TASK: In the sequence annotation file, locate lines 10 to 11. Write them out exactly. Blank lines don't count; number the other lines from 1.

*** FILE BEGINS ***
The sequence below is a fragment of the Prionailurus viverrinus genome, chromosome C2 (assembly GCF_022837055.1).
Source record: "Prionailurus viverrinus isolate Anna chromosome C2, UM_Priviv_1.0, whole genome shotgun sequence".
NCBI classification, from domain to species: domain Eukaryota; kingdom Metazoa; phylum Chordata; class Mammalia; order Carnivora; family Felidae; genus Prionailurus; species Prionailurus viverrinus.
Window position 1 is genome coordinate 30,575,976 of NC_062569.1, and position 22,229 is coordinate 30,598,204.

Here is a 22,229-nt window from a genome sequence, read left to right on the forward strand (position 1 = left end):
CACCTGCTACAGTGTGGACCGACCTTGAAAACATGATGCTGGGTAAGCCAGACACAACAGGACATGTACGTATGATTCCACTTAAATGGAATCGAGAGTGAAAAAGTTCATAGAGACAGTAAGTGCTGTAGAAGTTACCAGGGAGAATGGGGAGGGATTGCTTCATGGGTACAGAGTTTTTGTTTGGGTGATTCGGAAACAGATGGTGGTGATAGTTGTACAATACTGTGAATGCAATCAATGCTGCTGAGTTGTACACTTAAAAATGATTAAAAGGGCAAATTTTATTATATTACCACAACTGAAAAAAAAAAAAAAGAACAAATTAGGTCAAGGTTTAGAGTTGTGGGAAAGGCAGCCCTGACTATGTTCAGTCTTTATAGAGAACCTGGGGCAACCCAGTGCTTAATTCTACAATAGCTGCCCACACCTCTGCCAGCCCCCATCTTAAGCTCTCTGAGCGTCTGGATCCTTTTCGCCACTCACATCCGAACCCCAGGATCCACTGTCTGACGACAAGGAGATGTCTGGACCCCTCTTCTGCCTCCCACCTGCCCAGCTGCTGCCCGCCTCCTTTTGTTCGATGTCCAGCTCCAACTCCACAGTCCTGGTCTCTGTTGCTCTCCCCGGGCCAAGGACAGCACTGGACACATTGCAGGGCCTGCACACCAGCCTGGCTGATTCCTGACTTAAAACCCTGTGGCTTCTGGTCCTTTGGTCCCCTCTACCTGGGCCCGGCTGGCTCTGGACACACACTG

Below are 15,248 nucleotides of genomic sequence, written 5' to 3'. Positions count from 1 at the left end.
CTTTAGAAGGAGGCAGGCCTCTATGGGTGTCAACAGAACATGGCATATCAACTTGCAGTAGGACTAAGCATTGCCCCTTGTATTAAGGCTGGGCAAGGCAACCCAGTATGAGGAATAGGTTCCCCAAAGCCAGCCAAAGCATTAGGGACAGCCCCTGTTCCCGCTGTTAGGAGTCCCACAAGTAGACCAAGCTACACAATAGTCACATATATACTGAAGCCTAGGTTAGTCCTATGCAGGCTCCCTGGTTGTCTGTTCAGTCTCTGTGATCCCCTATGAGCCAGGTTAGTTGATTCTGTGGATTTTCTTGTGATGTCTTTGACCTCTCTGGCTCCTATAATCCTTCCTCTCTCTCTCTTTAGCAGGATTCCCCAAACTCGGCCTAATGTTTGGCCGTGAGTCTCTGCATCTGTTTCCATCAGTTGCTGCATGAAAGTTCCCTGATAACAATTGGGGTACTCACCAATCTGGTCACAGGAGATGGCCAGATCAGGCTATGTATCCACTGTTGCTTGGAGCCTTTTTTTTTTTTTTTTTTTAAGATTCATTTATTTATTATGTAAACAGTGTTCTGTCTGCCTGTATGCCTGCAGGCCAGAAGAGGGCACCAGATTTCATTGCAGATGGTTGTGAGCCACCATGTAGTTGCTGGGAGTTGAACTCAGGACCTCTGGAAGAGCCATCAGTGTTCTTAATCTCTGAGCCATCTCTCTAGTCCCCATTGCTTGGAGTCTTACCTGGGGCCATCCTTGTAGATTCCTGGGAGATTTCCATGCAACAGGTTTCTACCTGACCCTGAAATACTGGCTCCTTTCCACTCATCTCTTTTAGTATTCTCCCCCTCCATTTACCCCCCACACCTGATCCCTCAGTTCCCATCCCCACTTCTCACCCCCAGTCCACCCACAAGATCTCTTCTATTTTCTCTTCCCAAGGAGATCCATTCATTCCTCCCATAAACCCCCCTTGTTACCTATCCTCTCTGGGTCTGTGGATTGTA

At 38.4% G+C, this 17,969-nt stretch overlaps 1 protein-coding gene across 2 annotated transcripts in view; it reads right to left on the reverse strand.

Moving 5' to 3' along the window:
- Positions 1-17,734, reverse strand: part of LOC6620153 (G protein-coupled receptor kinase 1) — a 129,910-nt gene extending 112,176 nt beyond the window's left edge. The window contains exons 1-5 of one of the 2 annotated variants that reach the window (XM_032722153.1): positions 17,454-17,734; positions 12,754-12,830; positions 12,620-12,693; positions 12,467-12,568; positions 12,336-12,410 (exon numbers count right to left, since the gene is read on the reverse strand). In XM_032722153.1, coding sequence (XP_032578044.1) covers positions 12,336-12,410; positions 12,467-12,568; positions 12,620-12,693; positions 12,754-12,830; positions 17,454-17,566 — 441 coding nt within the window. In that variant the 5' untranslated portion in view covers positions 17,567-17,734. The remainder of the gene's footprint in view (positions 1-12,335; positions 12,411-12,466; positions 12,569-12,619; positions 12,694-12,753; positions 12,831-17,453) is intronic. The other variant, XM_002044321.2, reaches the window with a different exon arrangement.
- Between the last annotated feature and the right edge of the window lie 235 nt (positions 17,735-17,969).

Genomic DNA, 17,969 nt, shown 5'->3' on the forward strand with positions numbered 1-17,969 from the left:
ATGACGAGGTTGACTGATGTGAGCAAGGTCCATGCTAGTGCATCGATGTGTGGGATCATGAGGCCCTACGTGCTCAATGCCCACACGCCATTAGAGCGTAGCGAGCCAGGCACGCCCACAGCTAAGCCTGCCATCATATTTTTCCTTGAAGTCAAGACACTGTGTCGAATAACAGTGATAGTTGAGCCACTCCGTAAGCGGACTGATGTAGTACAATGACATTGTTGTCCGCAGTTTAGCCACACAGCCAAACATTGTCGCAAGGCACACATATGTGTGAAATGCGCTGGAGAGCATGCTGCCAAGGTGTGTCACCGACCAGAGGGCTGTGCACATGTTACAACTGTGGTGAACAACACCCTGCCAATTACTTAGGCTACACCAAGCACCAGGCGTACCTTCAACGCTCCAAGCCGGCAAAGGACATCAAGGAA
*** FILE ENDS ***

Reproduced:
Moving 5' to 3' along the window:
- Positions 1-17,734, reverse strand: part of LOC6620153 (G protein-coupled receptor kinase 1) — a 129,910-nt gene extending 112,176 nt beyond the window's left edge. The window contains exons 1-5 of one of the 2 annotated variants that reach the window (XM_032722153.1): positions 17,454-17,734; positions 12,754-12,830; positions 12,620-12,693; positions 12,467-12,568; positions 12,336-12,410 (exon numbers count right to left, since the gene is read on the reverse strand). In XM_032722153.1, coding sequence (XP_032578044.1) covers positions 12,336-12,410; positions 12,467-12,568; positions 12,620-12,693; positions 12,754-12,830; positions 17,454-17,566 — 441 coding nt within the window. In that variant the 5' untranslated portion in view covers positions 17,567-17,734. The remainder of the gene's footprint in view (positions 1-12,335; positions 12,411-12,466; positions 12,569-12,619; positions 12,694-12,753; positions 12,831-17,453) is intronic. The other variant, XM_002044321.2, reaches the window with a different exon arrangement.